Let E be an arbitrary event in a sample space S with P(E)> 0. The probability that an event A occurs once E has occurred or, in other words, the conditional probability of A given E, written P(A| E), is defined as follows:

P(A| E) = P(AnE)/P(E)

As seen in the adjoining Venn diagram, P(A| E) in a certain sense measures the relative probability of A with respect to the reduced space E.

In particular, if S is a finite equiprobable space and IAJdenotes the number of elements in an event A, then

P(AnE) = |A n E|/|S|,  P(E)= |E|/|S| and so P(A|E) = P(AnE)/P(E) – |AnE|/|E|

That is,
Theorem: Let S be a finite equiprobable space with events A and E. Then P(A|E) =number of elements in A n E/number of elements in E or P(A|E) = number of ways A and E can occur/number of ways E can occur

Multiplication Theorem for conditional probability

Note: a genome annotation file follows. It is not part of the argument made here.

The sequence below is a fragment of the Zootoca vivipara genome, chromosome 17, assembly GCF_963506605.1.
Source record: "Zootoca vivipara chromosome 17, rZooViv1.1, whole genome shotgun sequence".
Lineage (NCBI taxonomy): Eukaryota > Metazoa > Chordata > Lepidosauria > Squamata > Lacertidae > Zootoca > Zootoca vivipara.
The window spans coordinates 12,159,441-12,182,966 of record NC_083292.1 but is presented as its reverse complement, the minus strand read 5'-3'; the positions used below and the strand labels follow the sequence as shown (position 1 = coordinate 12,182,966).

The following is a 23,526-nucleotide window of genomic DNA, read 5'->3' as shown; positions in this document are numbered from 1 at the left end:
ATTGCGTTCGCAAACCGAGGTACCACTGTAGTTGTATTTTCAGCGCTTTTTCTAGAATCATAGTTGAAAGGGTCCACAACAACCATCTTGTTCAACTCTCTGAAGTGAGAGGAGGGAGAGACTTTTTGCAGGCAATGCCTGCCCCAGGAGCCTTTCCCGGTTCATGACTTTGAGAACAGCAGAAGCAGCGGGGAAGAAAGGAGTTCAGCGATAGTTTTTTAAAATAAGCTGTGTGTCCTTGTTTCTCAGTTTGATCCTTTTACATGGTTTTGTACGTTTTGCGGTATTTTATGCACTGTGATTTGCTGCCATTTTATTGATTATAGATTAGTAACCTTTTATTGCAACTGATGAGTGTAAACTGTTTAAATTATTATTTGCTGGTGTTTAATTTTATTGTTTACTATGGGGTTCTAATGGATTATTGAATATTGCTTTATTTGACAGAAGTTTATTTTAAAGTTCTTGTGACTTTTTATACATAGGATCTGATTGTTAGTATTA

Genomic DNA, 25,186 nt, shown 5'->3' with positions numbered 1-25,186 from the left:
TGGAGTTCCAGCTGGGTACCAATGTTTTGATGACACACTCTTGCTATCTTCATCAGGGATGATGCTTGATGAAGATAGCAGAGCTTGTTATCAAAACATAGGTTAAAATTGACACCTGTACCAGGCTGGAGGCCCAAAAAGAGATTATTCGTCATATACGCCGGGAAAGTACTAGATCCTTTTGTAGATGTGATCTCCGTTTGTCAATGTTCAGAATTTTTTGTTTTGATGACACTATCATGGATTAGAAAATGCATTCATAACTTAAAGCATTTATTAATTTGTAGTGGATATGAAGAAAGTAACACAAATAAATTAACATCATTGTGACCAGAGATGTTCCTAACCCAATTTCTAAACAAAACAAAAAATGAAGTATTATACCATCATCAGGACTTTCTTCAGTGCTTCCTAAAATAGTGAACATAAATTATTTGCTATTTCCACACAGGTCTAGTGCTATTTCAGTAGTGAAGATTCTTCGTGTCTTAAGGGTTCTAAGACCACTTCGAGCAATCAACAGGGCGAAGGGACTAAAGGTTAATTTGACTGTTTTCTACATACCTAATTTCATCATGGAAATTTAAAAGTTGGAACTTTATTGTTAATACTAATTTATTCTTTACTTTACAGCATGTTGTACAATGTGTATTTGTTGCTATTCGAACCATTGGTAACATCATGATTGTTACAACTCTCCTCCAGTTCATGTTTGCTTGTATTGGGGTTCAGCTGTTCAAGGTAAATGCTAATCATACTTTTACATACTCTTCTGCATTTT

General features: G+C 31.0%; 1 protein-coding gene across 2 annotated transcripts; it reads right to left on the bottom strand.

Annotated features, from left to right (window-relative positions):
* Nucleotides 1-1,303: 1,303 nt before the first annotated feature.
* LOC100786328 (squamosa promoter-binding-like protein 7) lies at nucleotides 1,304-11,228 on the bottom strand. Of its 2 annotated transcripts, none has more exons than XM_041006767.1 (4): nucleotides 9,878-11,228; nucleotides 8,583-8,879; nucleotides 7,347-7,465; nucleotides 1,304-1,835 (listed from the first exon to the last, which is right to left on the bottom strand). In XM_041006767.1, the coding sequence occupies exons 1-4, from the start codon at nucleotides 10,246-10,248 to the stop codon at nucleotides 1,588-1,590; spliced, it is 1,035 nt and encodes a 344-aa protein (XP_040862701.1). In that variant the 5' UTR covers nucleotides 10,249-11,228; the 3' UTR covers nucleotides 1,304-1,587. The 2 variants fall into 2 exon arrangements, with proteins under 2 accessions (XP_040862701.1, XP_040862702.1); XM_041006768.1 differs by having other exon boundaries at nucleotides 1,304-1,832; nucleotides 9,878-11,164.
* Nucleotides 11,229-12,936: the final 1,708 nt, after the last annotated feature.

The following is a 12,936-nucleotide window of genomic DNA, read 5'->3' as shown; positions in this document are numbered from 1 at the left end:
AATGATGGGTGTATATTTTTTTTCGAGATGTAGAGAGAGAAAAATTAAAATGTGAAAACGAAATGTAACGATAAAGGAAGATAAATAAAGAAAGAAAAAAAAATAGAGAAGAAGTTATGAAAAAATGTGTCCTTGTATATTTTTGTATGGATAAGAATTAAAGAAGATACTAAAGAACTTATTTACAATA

If we cross multiply the above equation defining conditional probability and use the fact that A n E = E n A, we obtain the following useful formula.

Theorem: P(En A) = P(E)P(A I E)
This theorem can be extended by induction as follows:

For any events A1,A2, . . .,An,
P(A1n A2n… nAn) = P(A1)P(A2|A1)P(A3|A1nA2)***P(An|A1nA2n…nAn-1)
We now apply the above theorem which is called, appropriately, the multiplication theorem.

Example: A lot contains 12 items of which 4 are defective. Three items are drawn at random from the lot one after the other. Find the probability p that all three are nondefective.

The probability that the first item is non-defective is 8/12 since 8 of 12 items are nondefective.

If the first item is non-defective, then the probability that the next item is non-defective is 7/11 since only 7 of the remaining 11 items are nondefective.

If the first two items are non-defective, then the probability that the last item is non-defective is 6/10 since only 6 of the remaining 10 items are now nondefective.

Thus by the multiplication theorem,
P = 8/12 * 7/11 * 6/10 = 14/55

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